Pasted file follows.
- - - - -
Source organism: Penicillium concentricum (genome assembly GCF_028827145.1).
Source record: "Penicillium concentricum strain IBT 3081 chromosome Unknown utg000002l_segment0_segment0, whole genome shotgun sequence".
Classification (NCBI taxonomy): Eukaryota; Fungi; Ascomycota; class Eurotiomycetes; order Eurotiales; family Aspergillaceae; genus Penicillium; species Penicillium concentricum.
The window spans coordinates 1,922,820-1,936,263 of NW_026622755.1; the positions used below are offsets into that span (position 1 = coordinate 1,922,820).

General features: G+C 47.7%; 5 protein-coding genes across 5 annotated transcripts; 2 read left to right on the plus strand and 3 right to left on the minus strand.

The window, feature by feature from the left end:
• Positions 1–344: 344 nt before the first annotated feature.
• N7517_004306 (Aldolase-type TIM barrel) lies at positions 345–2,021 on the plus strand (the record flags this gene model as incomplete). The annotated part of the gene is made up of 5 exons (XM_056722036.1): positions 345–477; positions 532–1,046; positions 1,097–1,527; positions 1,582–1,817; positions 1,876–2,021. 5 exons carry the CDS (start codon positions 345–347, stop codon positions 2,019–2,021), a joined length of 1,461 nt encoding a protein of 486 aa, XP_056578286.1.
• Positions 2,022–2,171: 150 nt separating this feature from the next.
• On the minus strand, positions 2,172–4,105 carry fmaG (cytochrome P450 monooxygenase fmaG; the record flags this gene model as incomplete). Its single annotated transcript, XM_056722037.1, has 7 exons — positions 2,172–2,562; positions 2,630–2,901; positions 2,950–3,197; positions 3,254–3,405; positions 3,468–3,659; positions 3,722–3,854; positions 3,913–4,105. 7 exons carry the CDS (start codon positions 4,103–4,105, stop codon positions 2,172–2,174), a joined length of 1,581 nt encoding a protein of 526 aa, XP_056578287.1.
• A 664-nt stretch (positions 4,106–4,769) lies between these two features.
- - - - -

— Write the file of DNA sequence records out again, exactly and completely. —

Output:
Source organism: Penicillium concentricum (genome assembly GCF_028827145.1).
Source record: "Penicillium concentricum strain IBT 3081 chromosome Unknown utg000002l_segment0_segment0, whole genome shotgun sequence".
Classification (NCBI taxonomy): Eukaryota; Fungi; Ascomycota; class Eurotiomycetes; order Eurotiales; family Aspergillaceae; genus Penicillium; species Penicillium concentricum.
The window spans coordinates 1,922,820-1,936,263 of NW_026622755.1; the positions used below are offsets into that span (position 1 = coordinate 1,922,820).

General features: G+C 47.7%; 5 protein-coding genes across 5 annotated transcripts; 2 read left to right on the plus strand and 3 right to left on the minus strand.

The window, feature by feature from the left end:
• Positions 1–344: 344 nt before the first annotated feature.
• N7517_004306 (Aldolase-type TIM barrel) lies at positions 345–2,021 on the plus strand (the record flags this gene model as incomplete). The annotated part of the gene is made up of 5 exons (XM_056722036.1): positions 345–477; positions 532–1,046; positions 1,097–1,527; positions 1,582–1,817; positions 1,876–2,021. 5 exons carry the CDS (start codon positions 345–347, stop codon positions 2,019–2,021), a joined length of 1,461 nt encoding a protein of 486 aa, XP_056578286.1.
• Positions 2,022–2,171: 150 nt separating this feature from the next.
• On the minus strand, positions 2,172–4,105 carry fmaG (cytochrome P450 monooxygenase fmaG; the record flags this gene model as incomplete). Its single annotated transcript, XM_056722037.1, has 7 exons — positions 2,172–2,562; positions 2,630–2,901; positions 2,950–3,197; positions 3,254–3,405; positions 3,468–3,659; positions 3,722–3,854; positions 3,913–4,105. 7 exons carry the CDS (start codon positions 4,103–4,105, stop codon positions 2,172–2,174), a joined length of 1,581 nt encoding a protein of 526 aa, XP_056578287.1.
• A 664-nt stretch (positions 4,106–4,769) lies between these two features.